Turner sold this house to Samuel Ingersoll, a ship captain who lived here with his wife Susanna and their children. One of the eight gables had already been removed at this point, and Captain Ingersoll proceeded to remove four more, leaving the house with just the three gables that are shown in the first photo. He lived here for the rest of his life, although he was frequently away on long sea voyages. In 1804, during one of these voyages, both he and his oldest son died of a fever aboard ship. Susanna died seven years later, and the house was inherited by their only surviving child, a daughter who was also named Susanna.

Susanna never married, and went on to live in this house for the rest of her life. She was a second cousin of fellow Salem native Nathaniel Hawthorne, who had been born a short walk from here on Union Street in 1804. The extent to which she and the house served to inspire Hawthorne is still debated, but he did occasionally visit Susanna here, where she told him stories about the house’s history. She also showed him the attic, where there was still visible evidence of the long-removed gables.

Hawthorne never explicitly stated that this house was the basis for The House of the Seven Gables, but it seems likely that he drew inspiration from its history and from Susanna herself. The novel traces the history of the fictitious Pyncheon family, whose founder, Colonel Pyncheon, had acquired the land after the previous owner, Matthew Maule, had been executed for practicing witchcraft. Before his death, though, Maule had placed a curse on the Pyncheon family, and the Colonel died suddenly on the day that the house was completed. In the present day of the novel, the house was owned by one of his descendants, the impoverished Hepzibah Pyncheon. She was an older unmarried woman, likely based on Susanna Ingersoll, and she opened a shop on the ground floor of the old house in order to supplement her income.

The novel was published in 1851, and Susanna continued to live here in the real-life house until her death in 1858. She had no biological heirs, but she left the house to her adopted son, Horace Connolly. He sold it in 1879, and the house changed hands several different times before being purchased by Henry Orlando Upton in 1883. He and his family were living here when the first photo was taken around the end of the 19th century, and by this point the house had become a popular tourist attraction, even though its exterior bore little resemblance to the house described in Hawthorne’s novel.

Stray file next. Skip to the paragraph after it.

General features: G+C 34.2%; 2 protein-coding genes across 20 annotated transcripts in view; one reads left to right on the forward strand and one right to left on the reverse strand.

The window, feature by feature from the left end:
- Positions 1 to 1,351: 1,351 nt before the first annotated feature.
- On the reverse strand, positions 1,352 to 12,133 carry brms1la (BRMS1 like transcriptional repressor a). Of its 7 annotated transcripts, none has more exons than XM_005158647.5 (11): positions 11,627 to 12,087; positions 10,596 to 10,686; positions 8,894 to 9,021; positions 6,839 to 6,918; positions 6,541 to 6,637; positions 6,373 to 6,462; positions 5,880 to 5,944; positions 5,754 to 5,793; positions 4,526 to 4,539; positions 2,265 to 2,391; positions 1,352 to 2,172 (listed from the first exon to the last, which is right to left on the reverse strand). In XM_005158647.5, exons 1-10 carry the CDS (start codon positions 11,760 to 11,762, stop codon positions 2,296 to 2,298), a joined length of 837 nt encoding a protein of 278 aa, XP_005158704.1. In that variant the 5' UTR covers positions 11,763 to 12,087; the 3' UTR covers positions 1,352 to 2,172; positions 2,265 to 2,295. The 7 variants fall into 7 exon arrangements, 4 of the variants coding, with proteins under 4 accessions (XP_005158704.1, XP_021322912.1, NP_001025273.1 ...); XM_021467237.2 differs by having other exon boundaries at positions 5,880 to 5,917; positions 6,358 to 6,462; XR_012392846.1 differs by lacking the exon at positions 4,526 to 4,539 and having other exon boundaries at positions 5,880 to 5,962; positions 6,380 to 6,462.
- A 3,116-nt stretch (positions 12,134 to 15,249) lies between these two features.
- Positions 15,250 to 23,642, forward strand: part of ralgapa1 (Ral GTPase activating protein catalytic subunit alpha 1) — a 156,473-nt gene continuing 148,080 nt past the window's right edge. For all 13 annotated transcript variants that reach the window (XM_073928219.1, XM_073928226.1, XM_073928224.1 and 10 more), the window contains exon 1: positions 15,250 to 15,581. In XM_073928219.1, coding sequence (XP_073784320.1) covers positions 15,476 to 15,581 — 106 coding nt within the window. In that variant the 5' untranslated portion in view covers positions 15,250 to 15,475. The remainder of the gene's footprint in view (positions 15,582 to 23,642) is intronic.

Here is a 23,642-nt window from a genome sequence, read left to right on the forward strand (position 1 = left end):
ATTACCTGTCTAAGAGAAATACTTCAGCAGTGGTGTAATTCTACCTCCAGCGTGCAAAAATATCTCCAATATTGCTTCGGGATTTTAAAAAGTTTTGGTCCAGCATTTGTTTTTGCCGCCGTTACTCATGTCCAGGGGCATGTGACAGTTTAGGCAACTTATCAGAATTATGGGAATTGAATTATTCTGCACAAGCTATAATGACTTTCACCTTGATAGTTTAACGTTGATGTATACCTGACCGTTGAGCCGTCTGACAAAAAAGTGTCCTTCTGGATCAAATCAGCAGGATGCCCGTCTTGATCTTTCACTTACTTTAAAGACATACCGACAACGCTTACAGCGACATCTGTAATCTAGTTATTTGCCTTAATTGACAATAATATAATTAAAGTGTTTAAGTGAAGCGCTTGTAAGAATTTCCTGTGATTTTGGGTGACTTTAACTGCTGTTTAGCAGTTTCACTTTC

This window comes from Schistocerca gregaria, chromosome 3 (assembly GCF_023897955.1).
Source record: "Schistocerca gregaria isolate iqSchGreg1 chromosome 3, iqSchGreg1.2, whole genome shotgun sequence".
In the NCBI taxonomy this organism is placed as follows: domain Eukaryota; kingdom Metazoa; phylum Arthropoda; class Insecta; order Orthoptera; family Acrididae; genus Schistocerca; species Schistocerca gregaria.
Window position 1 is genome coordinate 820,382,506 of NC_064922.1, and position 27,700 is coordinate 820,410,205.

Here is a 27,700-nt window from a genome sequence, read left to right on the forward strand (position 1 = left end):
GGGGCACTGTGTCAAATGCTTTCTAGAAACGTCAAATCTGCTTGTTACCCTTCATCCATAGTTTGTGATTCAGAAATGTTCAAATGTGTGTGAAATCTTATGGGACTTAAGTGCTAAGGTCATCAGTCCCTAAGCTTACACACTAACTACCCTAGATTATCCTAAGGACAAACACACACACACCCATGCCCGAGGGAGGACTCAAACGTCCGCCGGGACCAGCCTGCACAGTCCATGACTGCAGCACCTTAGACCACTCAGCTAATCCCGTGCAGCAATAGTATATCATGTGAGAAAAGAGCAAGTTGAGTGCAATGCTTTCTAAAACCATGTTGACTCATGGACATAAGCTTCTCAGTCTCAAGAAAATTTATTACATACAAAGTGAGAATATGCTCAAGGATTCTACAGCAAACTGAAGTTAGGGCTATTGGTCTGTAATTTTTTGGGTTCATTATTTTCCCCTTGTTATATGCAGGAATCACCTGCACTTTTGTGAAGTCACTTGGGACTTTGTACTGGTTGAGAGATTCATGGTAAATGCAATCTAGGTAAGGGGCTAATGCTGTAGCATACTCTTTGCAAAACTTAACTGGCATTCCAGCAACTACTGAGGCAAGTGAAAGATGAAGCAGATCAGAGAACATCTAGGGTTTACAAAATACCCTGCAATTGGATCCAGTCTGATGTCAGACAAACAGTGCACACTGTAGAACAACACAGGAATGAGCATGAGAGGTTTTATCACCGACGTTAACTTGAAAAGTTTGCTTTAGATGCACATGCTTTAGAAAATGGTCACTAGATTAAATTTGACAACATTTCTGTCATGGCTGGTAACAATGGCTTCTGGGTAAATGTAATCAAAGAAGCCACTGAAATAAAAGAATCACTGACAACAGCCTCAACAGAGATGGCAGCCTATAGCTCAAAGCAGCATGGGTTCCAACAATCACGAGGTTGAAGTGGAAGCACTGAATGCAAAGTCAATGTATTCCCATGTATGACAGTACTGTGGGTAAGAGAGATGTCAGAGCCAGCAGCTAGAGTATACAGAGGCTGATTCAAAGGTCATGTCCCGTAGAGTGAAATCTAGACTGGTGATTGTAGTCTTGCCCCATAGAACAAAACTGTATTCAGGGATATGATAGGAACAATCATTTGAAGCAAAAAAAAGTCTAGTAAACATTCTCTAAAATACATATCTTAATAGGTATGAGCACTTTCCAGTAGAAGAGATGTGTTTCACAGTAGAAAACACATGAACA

In 1908, Upton sold the house to Caroline O. Emmerton, a philanthropist who wanted the house returned to its original appearance and preserved as a museum. She hired noted architect Joseph Everett Chandler for the restoration, which lasted from 1909 to 1910. The second photo shows the completed work, which included the reconstruction of the missing gables, as well as a new chimney on the right side that was based on the original 1668 chimney. The exterior was restored to what the house supposedly looked like during the ownership of John Turner II in the 1720s, although some of the changes were made to match Hawthorne’s novel, rather than its actual historic appearance.

Today, the exterior of the house looks essentially the same as it did when Chandler finished his restoration over a century ago. It remains in use as a museum, and has since been joined by several other historic buildings that were moved to the property, including Hawthorne’s birthplace. These buildings now comprise the House of the Seven Gables Historic District, which was designated as a National Historic Landmark district in 2007.